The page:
Just skimming around, searching for a new book and I discovered this interview with Elizabeth Scalia, who wrote Strange Gods: Unmasking the Idols in Your Life. She made a fascinating point about how Facebook and Twitter can lead to labeling and un-loving. The following is from an interview with Tony Rossi and Ms. Scalia:
Elizabeth noted, “Kierkegaard said, ‘The minute you label me, you negate me.’…And I came to a decision through prayer, saying, ‘God, I want to love again.’ I don’t want to have all of this kneejerk disgust towards others who I don’t even know. Terry Pratchett wrote a book called ‘Carpe Jugulum.’ In it, one of the characters…says, ‘Sin is when you treat another person like a thing.’ It’s true, and we do that continually on social media…Everybody is breaking up into smaller and smaller cliques and making their mindset very exclusive, to the point where if you disagree with one point of it, you’re out. It’s got this strange effect of making this vast communication tool into something really small…We miss sight of the person in front of us. When we do that, we miss sight of Christ because – and this is St. Benedict – we are meant to find the Christ in each other. If we’re immediately discarding their personhood, there’s no way we can find Him.”
Part of the reason for that is our distorted modern definition of love. “Love is the constant turning and saying yes to something that is outside of yourself,” Elizabeth said. “That is really difficult, particularly for us today because we are turned inward and we’re celebrating ourselves, we’re fascinated by ourselves. When you’re doing that, you have a distorted sense of love because it’s all polluted by that inward self worship. And that takes us right back to Eden. That was the serpent’s thing: eat and you can be as gods. And we’re still there. All these millennia later, we’re still there.”
I don’t pretend to be a creative writer, but a friend once told me, “the battle for the soul is fought in metaphor.” Here is my clumsy attempt to process two of the last seven days.
In the dimmed lights of the pre-op room, the rising volume of my husband’s snoring, still uncompelling despite the huge heart swell of love one feels in such moments. Jangled.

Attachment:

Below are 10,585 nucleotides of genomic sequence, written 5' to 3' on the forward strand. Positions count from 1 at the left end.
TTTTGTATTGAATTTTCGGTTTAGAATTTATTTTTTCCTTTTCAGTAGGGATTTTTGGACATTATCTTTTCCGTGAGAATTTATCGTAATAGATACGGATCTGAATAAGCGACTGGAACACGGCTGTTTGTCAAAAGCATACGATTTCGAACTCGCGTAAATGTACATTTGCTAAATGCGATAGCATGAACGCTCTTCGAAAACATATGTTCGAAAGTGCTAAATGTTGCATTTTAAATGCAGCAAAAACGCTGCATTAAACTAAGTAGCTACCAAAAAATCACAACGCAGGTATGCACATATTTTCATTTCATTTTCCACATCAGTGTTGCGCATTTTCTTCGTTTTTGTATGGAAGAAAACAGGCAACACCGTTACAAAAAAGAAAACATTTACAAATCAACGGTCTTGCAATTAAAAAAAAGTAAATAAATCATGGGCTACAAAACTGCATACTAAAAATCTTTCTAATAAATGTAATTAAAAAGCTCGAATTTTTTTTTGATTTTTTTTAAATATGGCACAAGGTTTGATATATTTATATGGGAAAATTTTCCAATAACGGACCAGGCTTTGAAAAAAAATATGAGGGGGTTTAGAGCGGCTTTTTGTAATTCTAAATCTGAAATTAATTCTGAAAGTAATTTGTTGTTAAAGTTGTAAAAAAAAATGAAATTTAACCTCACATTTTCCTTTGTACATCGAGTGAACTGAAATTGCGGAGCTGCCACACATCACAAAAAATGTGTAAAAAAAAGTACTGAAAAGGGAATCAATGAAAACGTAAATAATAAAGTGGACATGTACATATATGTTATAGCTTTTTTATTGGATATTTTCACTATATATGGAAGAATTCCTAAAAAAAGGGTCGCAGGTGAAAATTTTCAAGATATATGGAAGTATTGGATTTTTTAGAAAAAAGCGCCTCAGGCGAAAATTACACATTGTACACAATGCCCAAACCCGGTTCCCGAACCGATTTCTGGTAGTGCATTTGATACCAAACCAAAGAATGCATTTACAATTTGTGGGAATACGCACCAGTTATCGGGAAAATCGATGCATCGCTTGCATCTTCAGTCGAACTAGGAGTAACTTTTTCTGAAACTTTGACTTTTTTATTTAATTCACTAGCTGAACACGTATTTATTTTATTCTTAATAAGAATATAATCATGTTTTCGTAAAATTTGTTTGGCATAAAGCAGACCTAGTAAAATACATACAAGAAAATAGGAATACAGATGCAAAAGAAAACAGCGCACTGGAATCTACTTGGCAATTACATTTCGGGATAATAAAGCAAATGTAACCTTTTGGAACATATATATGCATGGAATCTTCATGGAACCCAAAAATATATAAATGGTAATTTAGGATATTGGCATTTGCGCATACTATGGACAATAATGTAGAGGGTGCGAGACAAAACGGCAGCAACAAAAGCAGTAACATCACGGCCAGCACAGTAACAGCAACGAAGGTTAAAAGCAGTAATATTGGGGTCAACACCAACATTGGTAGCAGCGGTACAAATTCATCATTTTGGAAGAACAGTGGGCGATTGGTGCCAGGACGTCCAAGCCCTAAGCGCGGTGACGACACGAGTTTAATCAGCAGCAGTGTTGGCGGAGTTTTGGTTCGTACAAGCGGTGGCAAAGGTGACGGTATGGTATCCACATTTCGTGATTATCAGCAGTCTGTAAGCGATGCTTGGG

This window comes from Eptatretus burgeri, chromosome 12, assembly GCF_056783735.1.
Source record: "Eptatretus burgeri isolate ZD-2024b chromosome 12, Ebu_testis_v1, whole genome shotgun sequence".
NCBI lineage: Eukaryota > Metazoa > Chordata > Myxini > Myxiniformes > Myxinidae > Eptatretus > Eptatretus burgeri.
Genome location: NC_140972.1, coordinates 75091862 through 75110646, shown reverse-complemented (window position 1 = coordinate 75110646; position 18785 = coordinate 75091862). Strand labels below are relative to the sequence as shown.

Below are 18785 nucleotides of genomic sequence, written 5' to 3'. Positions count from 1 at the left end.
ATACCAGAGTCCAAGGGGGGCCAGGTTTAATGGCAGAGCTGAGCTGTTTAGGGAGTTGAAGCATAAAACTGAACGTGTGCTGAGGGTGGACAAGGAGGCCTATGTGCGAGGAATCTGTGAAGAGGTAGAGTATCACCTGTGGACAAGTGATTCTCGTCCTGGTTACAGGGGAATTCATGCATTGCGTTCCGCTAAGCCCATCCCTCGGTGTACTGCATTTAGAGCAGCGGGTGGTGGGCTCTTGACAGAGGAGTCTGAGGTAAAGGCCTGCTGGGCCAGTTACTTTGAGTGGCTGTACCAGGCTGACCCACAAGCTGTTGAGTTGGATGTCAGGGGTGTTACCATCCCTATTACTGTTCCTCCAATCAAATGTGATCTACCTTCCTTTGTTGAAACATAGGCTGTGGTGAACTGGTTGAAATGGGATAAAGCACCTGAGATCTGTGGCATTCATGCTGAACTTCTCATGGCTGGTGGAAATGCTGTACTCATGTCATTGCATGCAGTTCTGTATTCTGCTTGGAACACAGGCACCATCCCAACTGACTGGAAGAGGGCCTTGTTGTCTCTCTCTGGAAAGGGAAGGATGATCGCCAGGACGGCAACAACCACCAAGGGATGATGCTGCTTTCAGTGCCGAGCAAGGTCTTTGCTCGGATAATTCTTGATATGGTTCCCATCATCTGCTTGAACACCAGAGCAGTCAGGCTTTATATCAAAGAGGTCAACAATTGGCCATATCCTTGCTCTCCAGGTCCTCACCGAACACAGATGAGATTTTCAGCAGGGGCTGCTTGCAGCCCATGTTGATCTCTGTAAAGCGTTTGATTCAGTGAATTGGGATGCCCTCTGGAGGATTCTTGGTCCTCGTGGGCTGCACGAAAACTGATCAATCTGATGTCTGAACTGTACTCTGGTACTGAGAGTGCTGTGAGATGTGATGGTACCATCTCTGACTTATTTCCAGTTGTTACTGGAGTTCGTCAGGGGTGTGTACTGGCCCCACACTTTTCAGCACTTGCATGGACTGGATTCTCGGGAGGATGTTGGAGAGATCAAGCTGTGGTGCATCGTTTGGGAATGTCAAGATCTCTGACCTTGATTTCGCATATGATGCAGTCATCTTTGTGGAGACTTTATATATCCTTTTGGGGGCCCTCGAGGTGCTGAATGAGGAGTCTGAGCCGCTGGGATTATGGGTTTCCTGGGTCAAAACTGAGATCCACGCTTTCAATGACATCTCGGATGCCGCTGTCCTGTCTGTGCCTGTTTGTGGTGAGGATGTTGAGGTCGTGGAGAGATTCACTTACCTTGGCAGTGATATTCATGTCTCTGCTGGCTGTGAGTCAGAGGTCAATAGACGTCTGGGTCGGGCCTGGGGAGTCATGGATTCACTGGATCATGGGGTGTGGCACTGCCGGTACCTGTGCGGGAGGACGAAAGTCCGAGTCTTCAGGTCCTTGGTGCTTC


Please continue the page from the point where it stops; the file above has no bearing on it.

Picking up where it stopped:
Flashing through the memories of the past two days…
The sudden jolt of a smoothly moving week abruptly changing direction.
Tuesday night…The rush to the ER with my husband groaning from severe abdominal cramps.
An astonishingly quick diagnosis by CT-scan of “partial small bowel obstruction.”
The surgeon outlining the plan. “This usually resolves on its own, but we’re going to keep you overnight and probably through tomorrow.”
My husband phoning his PA then the OR to cancel Wednesday’s surgery, the first time ever in 21 years he’s done that.
Wednesday. The worst day. The only change from worse to miserable. Pouring the contents of my dear husband’s stomach from the plastic pink basin into the handicapped toilet.
Tension clenching my body, offering my feeble attempts to assuage the misery.
An NG tube starting to look like a good thing.
That evening, the surgeon pronouncing the updated plan. “If he does not miraculously improve overnight, I’m going to take him in tomorrow and have a look around.” (His tightened jaw revealed more concern than the seemingly casual statement.)
Warmth rising from heated concrete as I headed toward my car, the gentle glow of the sun-setting sky.
One of my husband’s partners driving by, pulling over, asking me what’s going on.
Narrating the last 48 hours to the kind-eyed hand surgeon. Thoughts of the terrifying unknown zoomed randomly around in my mind like the beam of a laser pointer handled by a 3-year-old.
I moved on toward my car, settled in the driver’s seat, flung my head back and let the tears rush. My mind went to the scary. A prayer formed. “Bring me back and keep me sane.”
After cycling that process several times, somewhat calmed, I started the car toward home.
A short way down the side road of the complex, I saw them. The tall skinny sunflowers, like a group of lanky yellow-haired schoolgirls, spreading their faces in broad freckled smiles, beckoning me to rest in their friendly glow.
Approaching, I saw their sweet companions, open-armed cornstalks gesturing grace, leafy greens bowing in praise. Round purple flowers and merry fat plants joined in an early summer country dance, thankful and full and flowing.
Then I saw the sign — The Sacred Garden.
What no eye has seen; nor ear heard, nor heart of man imagined, what God has prepared for those who love him — I Cor. 2:9
“She laughs with no fear of the future.”
“Strength and dignity are her clothing;
She laughs at the days to come.” Prov. 31:25
This morning at approximately 6 o’clock, I stumbled sleepy-eyed into the kitchen, where I discovered, fortunately not by stepping in it, a small puddle of water spreading from our refrigerator.
I did not laugh. Not at all funny. The last time we had an event that involved water and this appliance, I ended up like one of those cartoon characters with my finger trying to stop a spray of water shooting from behind the built-in.
I believe my response was something like, “Oh, great!” highly titered with sarcasm.
Since the water was not spraying and only expanding if I measured carefully, which I did not, I decided to go on with coffee and letting the dog out and sitting down to today’s reading.
“Strength and dignity are her clothing;
She laughs at the days to come.”
The NLT says,
“She is clothed with strength and dignity,
and she laughs without fear of the future.”
Whoa, now what about that? What if, when we see refrigerator puddles or unexpected bills, we laughed? What if, when the dreaded diagnosis or the harsh email arrives, we laughed? What if, when we think about the job interview or lack thereof, we laughed? What if, when we think about the days to come, or just the day to come, we laughed? Not the cynical laugh of a mocking, sarcastic woman: “Oh, great!”; nor the naïve laugh of the giggly schoolgirl, “Oh, I won’t worry about that;” nor the troubling laugh of the insane movie character, “Mwahahaha!” (to quote my children☺).